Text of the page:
Friday, October 7, 2011

Steve Jobs: Technology Renaissance Man

I'm still reeling from the news about the death of Steve Jobs. 


Image credit to Lee Basannavar
My plane had just landed at Reagan National Airport in Washington, D.C. I'd  glanced at one of my favorite game apps, Words With Friends, and noticed that a dear friend and former Apple employee with whom I've played this game for a while had changed his profile picture to Steve Jobs. I knew in an instant that Mr Jobs had died. I quickly jumped into the NPR app and confirmed my intuition. The irony of my actions is a little eerie... Thanks to this man's vision, I was able to quickly confirm what the world just lost.


It's unusual for me to be so deeply affected by the death of someone I didn't know personally. At first I thought it was because I'd lost my mother to cancer a few years ago, but I know it's not really about that.


I think it's because he brought art and intuition into the domain of science and engineering. He felt his way through things instead of just always thinking his way through. He was incredibly human. His failures exceeded his successes, but he still picked himself up and went on. 


Simply put, he had the courage to admit when he was wrong and start over.


He lived with passion - something that's very, very important to me, but something I have to admit I've only partially, openly embraced as I've navigated and wrestled with the conventions of living life.


I think the biggest impact he's had is not just influencing others - it's inspiring others. This, I feel, strikes at the heart of my response to his death. People feel happy, empowered, smart, excited, connected, and passionate through using the products he and his team created. Now people don't just listen to music, they became part of the experience without working too hard to have it. How To manuals simply disappeared over the generations of products produced by Apple because they assumed the burden of effort for us.


The iPhone and iPad have created portable social experiences with people near and far and gave us more control to connect with things and people important to us.


His vision and relentlessness incited generations to Think different and think oh so BIG. Under his stewardship, Apple created product experiences that brought joy to people, motivated them, and helped them feel more alive and connected without them actively realizing it. It just seemed to happen as if it were part of the natural order of things. Those are things which I value.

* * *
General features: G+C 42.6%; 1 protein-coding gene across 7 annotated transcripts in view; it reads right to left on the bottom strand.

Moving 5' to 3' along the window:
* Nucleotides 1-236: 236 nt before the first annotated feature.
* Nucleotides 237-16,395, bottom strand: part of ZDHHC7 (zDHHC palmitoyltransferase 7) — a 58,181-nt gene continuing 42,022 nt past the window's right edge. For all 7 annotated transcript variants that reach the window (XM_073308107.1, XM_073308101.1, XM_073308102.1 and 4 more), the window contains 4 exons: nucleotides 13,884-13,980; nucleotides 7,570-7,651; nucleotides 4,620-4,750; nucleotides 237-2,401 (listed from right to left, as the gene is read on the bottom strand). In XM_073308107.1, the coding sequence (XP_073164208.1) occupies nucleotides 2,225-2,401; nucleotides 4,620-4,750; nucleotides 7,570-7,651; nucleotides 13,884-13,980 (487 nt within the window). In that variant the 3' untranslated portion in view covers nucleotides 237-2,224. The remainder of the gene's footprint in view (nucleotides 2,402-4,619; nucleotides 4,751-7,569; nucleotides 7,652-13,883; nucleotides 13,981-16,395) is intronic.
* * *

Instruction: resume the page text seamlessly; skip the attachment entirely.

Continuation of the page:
Forbes published a well-written article about him called The Top Ten Lessons Steve Jobs Taught Us. Number four in the article particularly resonated with me - actually the last two sentences. Tears filled my eyes with the following:

"Years of your life on a start-up that didn’t pan out as you wanted — can turn out to sow the seeds of your unimagin­able success years from now. You can’t be too attached to how you think your life is supposed to work out and instead trust that all the dots will be connected in the future. This is all part of the plan."

While living in a given moment we don't always know why it's happening. We question (and even curse) the pain, anxiety, frustration, uncertainty, or strife felt when it's a tough experience. We celebrate, congratulate, and sometimes cling when it's a welcomed experience. It's only when we move beyond that given moment and take the time to reflect that we can understand what it all really, truly means to who we are today. 

Steve Jobs seemed to live his life with presence, relentlessness, and passion. He once said he regularly asked himself if he was passionate about what he was doing at that given moment. He continued with saying if he said no a few times too many, then he knew it was time to do something else.

What are you doing in your life that inspires you and fuels your passion?

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